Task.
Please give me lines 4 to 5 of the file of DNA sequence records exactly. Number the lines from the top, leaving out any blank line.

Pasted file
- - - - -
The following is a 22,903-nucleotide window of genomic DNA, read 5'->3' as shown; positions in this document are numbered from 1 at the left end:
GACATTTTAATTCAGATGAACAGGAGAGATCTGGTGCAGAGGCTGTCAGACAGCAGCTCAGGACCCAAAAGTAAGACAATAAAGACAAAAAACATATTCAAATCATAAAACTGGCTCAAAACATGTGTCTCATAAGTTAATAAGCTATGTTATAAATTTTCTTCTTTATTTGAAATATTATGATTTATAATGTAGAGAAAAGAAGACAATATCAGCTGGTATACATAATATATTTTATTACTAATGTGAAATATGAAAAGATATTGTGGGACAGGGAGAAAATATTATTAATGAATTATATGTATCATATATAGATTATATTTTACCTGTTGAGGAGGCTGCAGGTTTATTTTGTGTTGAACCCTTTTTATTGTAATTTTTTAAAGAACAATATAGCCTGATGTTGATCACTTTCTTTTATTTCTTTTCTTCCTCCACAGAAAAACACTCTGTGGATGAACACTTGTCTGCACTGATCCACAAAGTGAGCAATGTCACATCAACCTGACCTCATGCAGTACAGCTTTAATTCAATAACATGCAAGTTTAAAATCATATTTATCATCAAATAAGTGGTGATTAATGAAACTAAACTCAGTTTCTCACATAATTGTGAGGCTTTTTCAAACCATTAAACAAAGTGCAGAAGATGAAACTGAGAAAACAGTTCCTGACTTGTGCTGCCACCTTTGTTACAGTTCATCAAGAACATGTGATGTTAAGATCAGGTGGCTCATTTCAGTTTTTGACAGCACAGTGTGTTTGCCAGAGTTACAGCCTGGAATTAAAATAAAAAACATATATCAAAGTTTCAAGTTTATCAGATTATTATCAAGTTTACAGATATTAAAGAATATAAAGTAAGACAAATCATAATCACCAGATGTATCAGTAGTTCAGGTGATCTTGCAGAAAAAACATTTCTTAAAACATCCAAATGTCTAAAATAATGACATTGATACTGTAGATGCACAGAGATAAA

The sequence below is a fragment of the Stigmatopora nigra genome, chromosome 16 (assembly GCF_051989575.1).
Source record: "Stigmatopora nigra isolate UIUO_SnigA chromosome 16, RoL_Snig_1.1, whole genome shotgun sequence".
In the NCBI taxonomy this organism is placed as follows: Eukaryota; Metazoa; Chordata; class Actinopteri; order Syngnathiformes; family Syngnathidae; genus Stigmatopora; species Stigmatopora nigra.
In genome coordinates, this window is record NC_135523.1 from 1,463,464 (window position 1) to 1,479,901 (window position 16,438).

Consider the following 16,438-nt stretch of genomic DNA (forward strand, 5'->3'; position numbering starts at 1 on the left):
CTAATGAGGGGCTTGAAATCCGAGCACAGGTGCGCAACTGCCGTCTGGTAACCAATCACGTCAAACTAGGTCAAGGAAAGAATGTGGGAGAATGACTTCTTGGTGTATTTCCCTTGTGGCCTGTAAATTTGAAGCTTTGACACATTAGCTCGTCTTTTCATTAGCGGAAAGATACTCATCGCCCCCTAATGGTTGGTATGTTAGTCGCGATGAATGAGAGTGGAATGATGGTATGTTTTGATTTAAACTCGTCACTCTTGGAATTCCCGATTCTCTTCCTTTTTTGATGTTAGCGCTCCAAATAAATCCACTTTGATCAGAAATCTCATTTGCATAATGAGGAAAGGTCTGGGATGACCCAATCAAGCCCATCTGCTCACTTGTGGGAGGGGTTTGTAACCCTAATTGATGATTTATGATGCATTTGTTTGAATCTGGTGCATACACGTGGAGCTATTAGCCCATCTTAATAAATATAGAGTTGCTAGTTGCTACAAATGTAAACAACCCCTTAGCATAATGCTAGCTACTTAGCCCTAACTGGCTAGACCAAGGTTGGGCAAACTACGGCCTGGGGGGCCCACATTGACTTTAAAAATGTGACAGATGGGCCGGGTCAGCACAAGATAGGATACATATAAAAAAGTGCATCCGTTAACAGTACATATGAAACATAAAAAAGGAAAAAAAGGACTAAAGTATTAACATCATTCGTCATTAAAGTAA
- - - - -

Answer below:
Source record: "Stigmatopora nigra isolate UIUO_SnigA chromosome 16, RoL_Snig_1.1, whole genome shotgun sequence".
In the NCBI taxonomy this organism is placed as follows: Eukaryota; Metazoa; Chordata; class Actinopteri; order Syngnathiformes; family Syngnathidae; genus Stigmatopora; species Stigmatopora nigra.